Spotlight on: Emily Baker

2022 John B Fairfax Family Young Australian Journalist of the Year

Emily Baker at the Mid-Year Celebration of Journalism in June 2022. Photo: Adam Hollingworth.

Emily Baker, the 2022 John B Fairfax Family Young Australian Journalist of the Year Award won the Public Service category and was also a finalist for Shortform Journalism for her reporting on former Tasmanian politician Adam Brooks. The judges praised her persistence, determination and dedication: ‘These stories may never have come to light otherwise’.

We caught up with Emily about how the story came about, the impact it’s had, and how she got her first taste of journalism at nine years old.

How did you find this story?

Tasmanian political observers were surprised when former MP Adam Brooks was preselected to run for the Liberal Party in the 2021 state election. Although he was popular, he had left the state parliament under a cloud in 2019, and frankly it seemed a desperate grab for his votes. Very early in the campaign different identity documents and dating profiles were floating around rumoured to belong to Adam Brooks but under different names, including Terry and Gav. It was difficult to find people who could verify they really did belong to Adam — he continues to deny any connection, and was backed by the former premier — but once our first story was published I was contacted by a number of women saying they had dated him believing he was a whole other person.

What did it take to get this story up?

This was happening in the middle of a state election, so I was working long days covering the campaign and spending many late nights trying to get to the bottom of this story. Interviewing the women on the record took cooperation between ABC newsrooms in a number of states, and there was a clear defamation risk so our legal team was closely involved in all reporting.

What impact did the story have?

Soon after Adam Brooks was elected, Queensland Police raided his Brisbane apartment and found ammunition, an unregistered hand gun and fake identity documents. He resigned from the state parliament before setting foot back in the chamber. My strong belief is that without these stories and the courage of the women involved that he would be an MP now.

What made you want to be a journalist?

I started doing book reviews at The Examiner newspaper in Launceston when I was in grade three, which was a great way for a nerdy nine-year-old to receive heaps of free books. I did work experience for the first time when I was 13 and started my cadetship at the same paper aged 19.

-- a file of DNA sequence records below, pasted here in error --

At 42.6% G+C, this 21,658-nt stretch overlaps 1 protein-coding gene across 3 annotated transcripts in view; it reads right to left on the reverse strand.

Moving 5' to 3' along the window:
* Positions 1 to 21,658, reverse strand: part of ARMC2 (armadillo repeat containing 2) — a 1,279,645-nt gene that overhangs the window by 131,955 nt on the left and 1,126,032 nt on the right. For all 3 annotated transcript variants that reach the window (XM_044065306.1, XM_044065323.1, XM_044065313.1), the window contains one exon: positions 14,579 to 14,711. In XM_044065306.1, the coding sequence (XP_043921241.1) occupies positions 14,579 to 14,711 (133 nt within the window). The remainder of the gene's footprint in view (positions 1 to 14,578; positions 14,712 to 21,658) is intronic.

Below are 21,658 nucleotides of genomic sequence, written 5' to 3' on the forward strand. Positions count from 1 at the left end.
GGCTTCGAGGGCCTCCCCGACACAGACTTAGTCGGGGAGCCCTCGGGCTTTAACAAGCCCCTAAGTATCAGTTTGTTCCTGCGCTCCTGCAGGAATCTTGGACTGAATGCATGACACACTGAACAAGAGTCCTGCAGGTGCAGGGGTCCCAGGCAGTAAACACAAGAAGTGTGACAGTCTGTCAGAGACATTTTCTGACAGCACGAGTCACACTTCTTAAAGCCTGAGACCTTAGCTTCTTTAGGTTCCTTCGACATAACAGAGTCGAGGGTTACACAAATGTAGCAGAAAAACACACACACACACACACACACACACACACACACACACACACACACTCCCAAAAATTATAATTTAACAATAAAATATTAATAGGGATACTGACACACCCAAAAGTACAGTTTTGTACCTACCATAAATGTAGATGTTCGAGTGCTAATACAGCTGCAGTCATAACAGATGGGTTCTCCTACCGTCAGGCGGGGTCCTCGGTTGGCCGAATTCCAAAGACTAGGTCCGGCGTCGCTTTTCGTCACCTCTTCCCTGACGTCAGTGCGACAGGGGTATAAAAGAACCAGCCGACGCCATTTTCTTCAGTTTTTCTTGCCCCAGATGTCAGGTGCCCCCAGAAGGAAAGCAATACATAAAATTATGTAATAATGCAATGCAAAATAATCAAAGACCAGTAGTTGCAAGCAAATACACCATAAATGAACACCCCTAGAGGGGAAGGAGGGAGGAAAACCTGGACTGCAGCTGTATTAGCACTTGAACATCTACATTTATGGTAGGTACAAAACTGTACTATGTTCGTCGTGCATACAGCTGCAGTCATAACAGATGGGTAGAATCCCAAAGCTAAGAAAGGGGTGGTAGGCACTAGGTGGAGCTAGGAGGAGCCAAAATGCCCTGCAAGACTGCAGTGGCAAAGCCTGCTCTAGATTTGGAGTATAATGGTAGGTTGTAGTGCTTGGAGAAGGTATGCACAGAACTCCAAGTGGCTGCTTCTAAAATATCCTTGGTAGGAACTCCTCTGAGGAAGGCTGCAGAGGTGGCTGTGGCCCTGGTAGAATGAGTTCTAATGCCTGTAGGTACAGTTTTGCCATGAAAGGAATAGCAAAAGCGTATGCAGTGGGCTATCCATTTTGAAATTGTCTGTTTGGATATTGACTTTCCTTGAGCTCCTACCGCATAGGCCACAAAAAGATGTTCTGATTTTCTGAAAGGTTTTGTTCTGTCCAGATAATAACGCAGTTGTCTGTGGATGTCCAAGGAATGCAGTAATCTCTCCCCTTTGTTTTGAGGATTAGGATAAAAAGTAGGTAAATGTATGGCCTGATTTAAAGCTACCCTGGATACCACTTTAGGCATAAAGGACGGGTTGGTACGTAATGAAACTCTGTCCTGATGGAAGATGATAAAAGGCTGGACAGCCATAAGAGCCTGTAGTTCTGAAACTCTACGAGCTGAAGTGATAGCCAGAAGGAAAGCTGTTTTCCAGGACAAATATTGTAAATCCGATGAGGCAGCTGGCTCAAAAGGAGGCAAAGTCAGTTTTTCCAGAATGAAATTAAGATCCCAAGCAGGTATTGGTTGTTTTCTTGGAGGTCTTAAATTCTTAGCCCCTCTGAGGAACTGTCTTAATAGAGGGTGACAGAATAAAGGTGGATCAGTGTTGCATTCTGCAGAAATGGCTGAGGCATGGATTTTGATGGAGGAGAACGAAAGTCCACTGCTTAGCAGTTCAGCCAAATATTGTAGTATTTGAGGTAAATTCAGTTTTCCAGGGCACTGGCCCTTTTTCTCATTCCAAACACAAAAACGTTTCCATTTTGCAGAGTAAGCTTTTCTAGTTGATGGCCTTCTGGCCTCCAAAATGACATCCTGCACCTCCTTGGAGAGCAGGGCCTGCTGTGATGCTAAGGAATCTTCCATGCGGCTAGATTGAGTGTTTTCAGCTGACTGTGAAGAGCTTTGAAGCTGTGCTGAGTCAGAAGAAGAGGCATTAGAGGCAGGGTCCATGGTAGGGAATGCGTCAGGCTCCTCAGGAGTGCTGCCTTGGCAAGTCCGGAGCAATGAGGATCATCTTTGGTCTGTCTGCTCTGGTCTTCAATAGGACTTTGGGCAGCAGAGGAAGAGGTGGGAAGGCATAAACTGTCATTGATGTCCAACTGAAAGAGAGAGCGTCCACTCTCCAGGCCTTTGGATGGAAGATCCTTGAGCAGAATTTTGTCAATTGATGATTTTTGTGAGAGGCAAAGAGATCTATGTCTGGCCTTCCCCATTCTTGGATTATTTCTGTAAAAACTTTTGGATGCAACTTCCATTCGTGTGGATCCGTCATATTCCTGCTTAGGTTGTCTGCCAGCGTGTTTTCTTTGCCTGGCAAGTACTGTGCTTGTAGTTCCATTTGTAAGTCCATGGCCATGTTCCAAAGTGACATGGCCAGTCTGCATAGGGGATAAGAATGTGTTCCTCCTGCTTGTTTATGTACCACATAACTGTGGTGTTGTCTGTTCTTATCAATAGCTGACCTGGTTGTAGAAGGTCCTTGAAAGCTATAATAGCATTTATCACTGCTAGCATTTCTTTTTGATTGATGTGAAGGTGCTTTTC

I was totally in awe of the knowledge of the senior journalists at the newspaper at the time — I so wanted to be Alison Andrews or Fran Voss when I grew up. I loved the warm way they told local stories and how they contributed to my community’s understanding of what was going on.

What are you most proud of about the stories you’ve told?

I feel incredibly fortunate to tell the stories of my beautiful island home, but I am particularly grateful to the people who have trusted me with their most vulnerable, personal moments as part of their effort to make change.

What’s your message to Australians about why quality journalism needs their support?

Good journalism can change lives. It’s as simple as that. Done well, it’s an important level of oversight with the interests of the public at its forefront. Supporting quality journalism sends a message to news organisations that people want to read it, which means more of those stories will be commissioned.

Has anything changed for you as a result of this story and/or this award?

I’m currently on secondment with ABC Investigations, working out of the Sydney office. I’m excited to learn more from some of the best in the business.

Have you thought about what you’ll do with your prize?

I’m still figuring that out! It’s an amazing opportunity and I want to make the most of it.

Anything else you’d like to add?

A big thanks to my amazing sources, colleagues and everyone who has helped me along the way.

Emily Baker is a reporter with the ABC in Hobart. She started her career at The Examiner in 2013 and has worked at The Canberra Times and the Mercury. Emily has been twice named Tasmanian Journalist of the Year and has received awards for health reporting, news and analysis.

Emily’s winning stories

The 2022 John B Fairfax Family Young Australian Journalist of the Year Award is supported by the Jibb Foundation.

The Public Service Journalism category is supported by News Corp Australia.

Note: Adam Brooks has denied that he incorrectly stored ammunition, and Tasmanian Liberal party advisers have also stated that Brooks denies various claims concerning identity documents and dating profiles.

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